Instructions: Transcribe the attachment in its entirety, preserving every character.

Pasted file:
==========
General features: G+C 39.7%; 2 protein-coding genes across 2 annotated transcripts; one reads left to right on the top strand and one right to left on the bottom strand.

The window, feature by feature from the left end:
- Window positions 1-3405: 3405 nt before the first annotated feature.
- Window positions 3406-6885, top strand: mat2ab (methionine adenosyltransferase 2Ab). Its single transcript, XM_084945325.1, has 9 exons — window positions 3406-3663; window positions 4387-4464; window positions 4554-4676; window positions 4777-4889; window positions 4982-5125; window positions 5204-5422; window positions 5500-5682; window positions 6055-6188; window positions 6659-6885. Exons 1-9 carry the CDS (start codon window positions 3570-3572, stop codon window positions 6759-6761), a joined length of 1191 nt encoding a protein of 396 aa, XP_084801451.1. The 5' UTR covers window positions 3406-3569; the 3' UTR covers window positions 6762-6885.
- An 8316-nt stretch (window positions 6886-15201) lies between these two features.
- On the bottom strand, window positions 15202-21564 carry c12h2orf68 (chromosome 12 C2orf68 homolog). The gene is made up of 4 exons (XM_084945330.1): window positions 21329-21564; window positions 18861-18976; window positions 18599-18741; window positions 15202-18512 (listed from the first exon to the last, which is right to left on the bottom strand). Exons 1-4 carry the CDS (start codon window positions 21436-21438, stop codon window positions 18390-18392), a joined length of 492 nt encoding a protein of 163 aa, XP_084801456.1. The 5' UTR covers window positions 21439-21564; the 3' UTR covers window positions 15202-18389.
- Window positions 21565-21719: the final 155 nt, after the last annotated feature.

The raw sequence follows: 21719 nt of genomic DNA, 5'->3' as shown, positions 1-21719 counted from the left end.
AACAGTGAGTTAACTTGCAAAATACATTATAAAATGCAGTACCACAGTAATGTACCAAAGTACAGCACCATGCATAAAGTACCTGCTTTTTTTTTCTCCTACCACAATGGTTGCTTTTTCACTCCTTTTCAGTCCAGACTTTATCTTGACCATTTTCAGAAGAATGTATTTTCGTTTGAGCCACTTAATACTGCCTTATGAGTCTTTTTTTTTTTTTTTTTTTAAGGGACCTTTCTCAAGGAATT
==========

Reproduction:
General features: G+C 39.7%; 2 protein-coding genes across 2 annotated transcripts; one reads left to right on the top strand and one right to left on the bottom strand.

The window, feature by feature from the left end:
- Window positions 1-3405: 3405 nt before the first annotated feature.
- Window positions 3406-6885, top strand: mat2ab (methionine adenosyltransferase 2Ab). Its single transcript, XM_084945325.1, has 9 exons — window positions 3406-3663; window positions 4387-4464; window positions 4554-4676; window positions 4777-4889; window positions 4982-5125; window positions 5204-5422; window positions 5500-5682; window positions 6055-6188; window positions 6659-6885. Exons 1-9 carry the CDS (start codon window positions 3570-3572, stop codon window positions 6759-6761), a joined length of 1191 nt encoding a protein of 396 aa, XP_084801451.1. The 5' UTR covers window positions 3406-3569; the 3' UTR covers window positions 6762-6885.
- An 8316-nt stretch (window positions 6886-15201) lies between these two features.
- On the bottom strand, window positions 15202-21564 carry c12h2orf68 (chromosome 12 C2orf68 homolog). The gene is made up of 4 exons (XM_084945330.1): window positions 21329-21564; window positions 18861-18976; window positions 18599-18741; window positions 15202-18512 (listed from the first exon to the last, which is right to left on the bottom strand). Exons 1-4 carry the CDS (start codon window positions 21436-21438, stop codon window positions 18390-18392), a joined length of 492 nt encoding a protein of 163 aa, XP_084801456.1. The 5' UTR covers window positions 21439-21564; the 3' UTR covers window positions 15202-18389.
- Window positions 21565-21719: the final 155 nt, after the last annotated feature.

The raw sequence follows: 21719 nt of genomic DNA, 5'->3' as shown, positions 1-21719 counted from the left end.
AACAGTGAGTTAACTTGCAAAATACATTATAAAATGCAGTACCACAGTAATGTACCAAAGTACAGCACCATGCATAAAGTACCTGCTTTTTTTTTCTCCTACCACAATGGTTGCTTTTTCACTCCTTTTCAGTCCAGACTTTATCTTGACCATTTTCAGAAGAATGTATTTTCGTTTGAGCCACTTAATACTGCCTTATGAGTCTTTTTTTTTTTTTTTTTTTAAGGGACCTTTCTCAAGGAATT